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Keeping the Cottage In the Family

Thursday, 27 August 2020

A family cottage or vacation home is one of the greatest rewards in life where you can create beautiful memories with your children and grandchildren. In the back of your mind, however, you need to start planning what to do with the family cottage when you are no longer able to visit or eventually pass away. In most cases families will want to keep the property for sentimental reasons, which is why family cottage succession planning is an important part of estate planning. There might be some difficult decisions ahead, but the outcome of keeping the family cottage for generations is a great legacy to leave behind! In this blog we will discuss the many approaches of how to keep the cottage in the family and how BIG can help.

The Tough Questions

Transferring a recreational property to the next generation requires careful tax and estate planning, but you should first start with the conversation among family members. It may not be an easy conversation, depending on your family situation, but try to put your emotions aside, get honest answers from your family, and make the right decision for your situation. Here are some questions to get you started:

  • Can you really afford to leave the family cottage to your children? Or will you need the money to help fund your retirement?
  • Do all your children want to keep it? Or would some prefer to receive a cash settlement?
  • Will the ones who inherit the cottage be able to pay for the property taxes and ongoing maintenance?
  • Are your kids able to share it equally, or are they spread out across the country?
  • Could you experience conflict due to personality differences?

How to Keep the Cottage in the Family

Unless you decide you must sell your cottage to fund your retirement, there are many different options available to you to keep the cottage in the family. While we discuss these avenues, keep in mind that you will want to seek professional financial advice before making any final decisions.

Transfer the Family Cottage to Your Beneficiaries Now

There are a few approaches to this: gifting, selling, or making your kids joint tenants. The upside is you will save the probate fees that would be charged as a part of the estate when you die. The downside is that gifting or selling the cottage now means you are relinquishing control of the property; the cottage is no longer your asset and your beneficiaries could sell it or it could become an exposed asset in bankruptcy or divorce. Another challenge would be the tax bill you will receive for the capital gains as your property has appreciated in value over time. In this case, you can consider setting it up as a five-year “sale” to avoid paying a large one-year tax bill.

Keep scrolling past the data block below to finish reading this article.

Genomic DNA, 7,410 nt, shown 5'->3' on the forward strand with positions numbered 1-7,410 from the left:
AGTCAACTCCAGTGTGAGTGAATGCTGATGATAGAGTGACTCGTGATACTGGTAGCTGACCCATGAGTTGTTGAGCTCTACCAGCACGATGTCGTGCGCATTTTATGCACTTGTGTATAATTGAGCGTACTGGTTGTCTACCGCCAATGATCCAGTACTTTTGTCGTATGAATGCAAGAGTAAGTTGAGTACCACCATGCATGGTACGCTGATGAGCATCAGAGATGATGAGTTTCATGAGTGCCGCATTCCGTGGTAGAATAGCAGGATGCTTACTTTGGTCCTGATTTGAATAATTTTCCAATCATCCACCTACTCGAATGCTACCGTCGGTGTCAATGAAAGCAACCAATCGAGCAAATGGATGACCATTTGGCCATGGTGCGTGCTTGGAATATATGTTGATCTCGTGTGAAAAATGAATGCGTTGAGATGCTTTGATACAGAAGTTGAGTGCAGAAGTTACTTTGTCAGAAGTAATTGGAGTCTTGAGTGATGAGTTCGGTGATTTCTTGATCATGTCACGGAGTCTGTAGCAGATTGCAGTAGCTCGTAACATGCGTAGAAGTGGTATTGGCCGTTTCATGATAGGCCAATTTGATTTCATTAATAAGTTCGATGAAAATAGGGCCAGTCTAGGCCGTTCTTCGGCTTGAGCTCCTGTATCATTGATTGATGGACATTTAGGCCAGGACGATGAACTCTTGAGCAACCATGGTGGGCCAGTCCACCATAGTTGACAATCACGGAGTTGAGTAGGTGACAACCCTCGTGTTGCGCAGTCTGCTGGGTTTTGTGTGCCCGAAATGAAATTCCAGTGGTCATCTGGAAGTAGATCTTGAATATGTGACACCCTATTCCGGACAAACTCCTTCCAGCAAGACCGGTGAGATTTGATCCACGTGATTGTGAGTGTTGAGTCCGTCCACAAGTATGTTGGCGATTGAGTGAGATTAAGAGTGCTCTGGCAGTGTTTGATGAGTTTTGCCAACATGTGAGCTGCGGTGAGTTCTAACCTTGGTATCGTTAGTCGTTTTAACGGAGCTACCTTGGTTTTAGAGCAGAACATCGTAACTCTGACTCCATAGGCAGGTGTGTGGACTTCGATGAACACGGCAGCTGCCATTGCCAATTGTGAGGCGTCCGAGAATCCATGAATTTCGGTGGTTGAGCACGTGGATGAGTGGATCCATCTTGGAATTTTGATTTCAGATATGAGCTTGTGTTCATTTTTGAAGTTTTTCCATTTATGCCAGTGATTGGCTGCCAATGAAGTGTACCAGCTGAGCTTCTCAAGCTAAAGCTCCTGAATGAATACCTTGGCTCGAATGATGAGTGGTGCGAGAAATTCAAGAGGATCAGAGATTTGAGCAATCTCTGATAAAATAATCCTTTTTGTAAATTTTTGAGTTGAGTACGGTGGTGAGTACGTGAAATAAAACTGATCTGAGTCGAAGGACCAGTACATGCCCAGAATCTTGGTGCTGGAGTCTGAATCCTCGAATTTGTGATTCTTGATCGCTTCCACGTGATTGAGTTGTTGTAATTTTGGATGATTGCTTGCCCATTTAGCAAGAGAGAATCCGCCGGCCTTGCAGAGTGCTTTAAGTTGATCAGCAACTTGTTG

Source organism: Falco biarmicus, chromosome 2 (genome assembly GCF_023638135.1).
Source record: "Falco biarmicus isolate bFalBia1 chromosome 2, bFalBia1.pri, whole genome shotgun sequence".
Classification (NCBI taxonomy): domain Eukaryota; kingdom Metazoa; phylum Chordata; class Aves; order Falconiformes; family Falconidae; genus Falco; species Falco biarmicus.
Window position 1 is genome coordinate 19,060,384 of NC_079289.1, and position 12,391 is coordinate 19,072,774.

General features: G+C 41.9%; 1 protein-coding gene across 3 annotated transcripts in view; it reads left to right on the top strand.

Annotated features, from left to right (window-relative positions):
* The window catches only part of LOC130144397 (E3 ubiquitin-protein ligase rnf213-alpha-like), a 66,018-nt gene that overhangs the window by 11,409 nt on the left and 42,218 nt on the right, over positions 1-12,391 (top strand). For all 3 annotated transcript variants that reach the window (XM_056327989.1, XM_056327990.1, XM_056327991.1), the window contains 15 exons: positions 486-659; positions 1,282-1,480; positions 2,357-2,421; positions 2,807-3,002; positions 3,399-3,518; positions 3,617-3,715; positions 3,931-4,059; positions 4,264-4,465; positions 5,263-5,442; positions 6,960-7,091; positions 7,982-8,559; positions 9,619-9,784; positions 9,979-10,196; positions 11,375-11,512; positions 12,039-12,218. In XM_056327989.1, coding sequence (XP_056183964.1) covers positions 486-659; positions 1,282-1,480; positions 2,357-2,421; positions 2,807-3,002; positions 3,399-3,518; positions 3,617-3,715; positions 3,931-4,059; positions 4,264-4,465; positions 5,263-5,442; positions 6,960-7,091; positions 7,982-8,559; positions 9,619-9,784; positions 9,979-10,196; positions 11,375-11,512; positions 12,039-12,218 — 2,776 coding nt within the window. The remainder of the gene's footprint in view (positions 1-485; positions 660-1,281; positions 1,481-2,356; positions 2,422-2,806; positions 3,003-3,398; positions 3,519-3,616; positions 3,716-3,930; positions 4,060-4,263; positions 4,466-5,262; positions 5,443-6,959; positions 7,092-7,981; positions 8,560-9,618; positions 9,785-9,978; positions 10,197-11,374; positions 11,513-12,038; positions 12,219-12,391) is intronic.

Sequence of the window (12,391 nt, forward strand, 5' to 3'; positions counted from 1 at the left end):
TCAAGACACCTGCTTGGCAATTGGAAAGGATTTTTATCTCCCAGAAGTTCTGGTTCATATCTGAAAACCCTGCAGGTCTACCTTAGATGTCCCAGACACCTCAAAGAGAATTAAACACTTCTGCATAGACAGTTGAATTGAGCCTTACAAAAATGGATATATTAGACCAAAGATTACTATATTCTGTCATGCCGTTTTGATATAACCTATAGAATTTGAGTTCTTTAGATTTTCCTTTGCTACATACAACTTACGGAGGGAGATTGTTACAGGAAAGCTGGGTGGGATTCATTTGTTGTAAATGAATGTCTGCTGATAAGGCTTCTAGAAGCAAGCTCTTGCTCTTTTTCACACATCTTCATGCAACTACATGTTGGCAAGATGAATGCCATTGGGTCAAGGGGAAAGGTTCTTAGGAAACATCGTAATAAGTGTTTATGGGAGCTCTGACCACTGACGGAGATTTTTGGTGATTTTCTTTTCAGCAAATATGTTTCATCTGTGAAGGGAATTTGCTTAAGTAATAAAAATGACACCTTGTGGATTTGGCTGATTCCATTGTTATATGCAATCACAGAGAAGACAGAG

Bequeath it in Your Will

There are two possibilities when you give the cottage as an inheritance to your children.

  1. You can name them as your heirs in your will, at which point they will become co-owners of the asset. You may want to request your kids sign a co-ownership agreement. In the agreement you can stipulate who is responsible for the bills and maintenance of the property as well as how co-owners are permitted to sell their portion of the asset to avoid potential conflict in the future.
  2. Alternatively, you can create a trust that owns the cottage and each child receives a portion of the trust. A trust can help you continue to allocate funds to your preference (ie. maintenance of the property). The downside to this approach is that a trust costs money to set-up and maintain – usually around 1%-2% of the asset’s value.

How Life Insurance Can Help Keep the Cottage in the Family

If one or more of your children are not interested in inheriting a share of the family cottage – perhaps one lives further away and will not use it often – generally the one who wants to keep it must buy out the other siblings that don’t. If this is outside their financial capability, life insurance is a great solution! In your estate planning, life insurance can be used to equalize your illiquid assets by allowing the cottage to be given to the child who wants it while the other children can receive an equal value in a cash settlement.

Life insurance can also be used to pay off whatever is left of the mortgage to eliminate the financial burden on the beneficiaries. It can also serve to cover the tax burden from capital gains by allocating funds from your life insurance payout. Another alternative is to set up a cottage trust for the beneficiaries where your heirs can use the money to pay the outstanding taxes on the cottage.

Other Financial Tips for Your Family Cottage

Make It Your Principal Residence

In the case that your family cottage has appreciated more than your other property, designating it as your principal residence will shelter it from capital gains tax. This strategy is used to reduce your estate taxes. As long as you sleep there occasionally, it qualifies.

Set Up the Family Cottage as a Non-Profit Organization

In this situation, future generations can use the cottage without incurring tax on capital gains or probate fees. Each family member becomes a member of the organization and pays dues, similar to a private club. Creating a non-profit organization for this purpose works especially well for a large vacation home being shared among an extended family.


As you take time deciding which approach is best for you, our trusted financial advisors and life insurance brokers are here to help you plan and strategize the best solution. Take an honest look at your financial position and if, at retirement, you decide you can afford to gift your cottage to your family by any of the options above, we can help you carefully plan and manage the best outcome. Let your legacy of cottage life live on and contact us today for more information.

By: Amy Legault